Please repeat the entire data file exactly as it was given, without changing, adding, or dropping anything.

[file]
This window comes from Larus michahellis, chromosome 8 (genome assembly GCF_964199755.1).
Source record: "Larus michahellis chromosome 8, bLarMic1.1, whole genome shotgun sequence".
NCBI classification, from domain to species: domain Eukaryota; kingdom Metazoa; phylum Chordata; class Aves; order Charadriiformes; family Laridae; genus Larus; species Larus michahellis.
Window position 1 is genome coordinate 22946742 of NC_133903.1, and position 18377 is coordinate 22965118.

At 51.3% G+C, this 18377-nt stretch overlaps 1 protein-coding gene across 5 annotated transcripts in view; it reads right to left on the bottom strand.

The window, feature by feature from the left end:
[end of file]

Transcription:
This window comes from Larus michahellis, chromosome 8 (genome assembly GCF_964199755.1).
Source record: "Larus michahellis chromosome 8, bLarMic1.1, whole genome shotgun sequence".
NCBI classification, from domain to species: domain Eukaryota; kingdom Metazoa; phylum Chordata; class Aves; order Charadriiformes; family Laridae; genus Larus; species Larus michahellis.
Window position 1 is genome coordinate 22946742 of NC_133903.1, and position 18377 is coordinate 22965118.

At 51.3% G+C, this 18377-nt stretch overlaps 1 protein-coding gene across 5 annotated transcripts in view; it reads right to left on the bottom strand.

The window, feature by feature from the left end: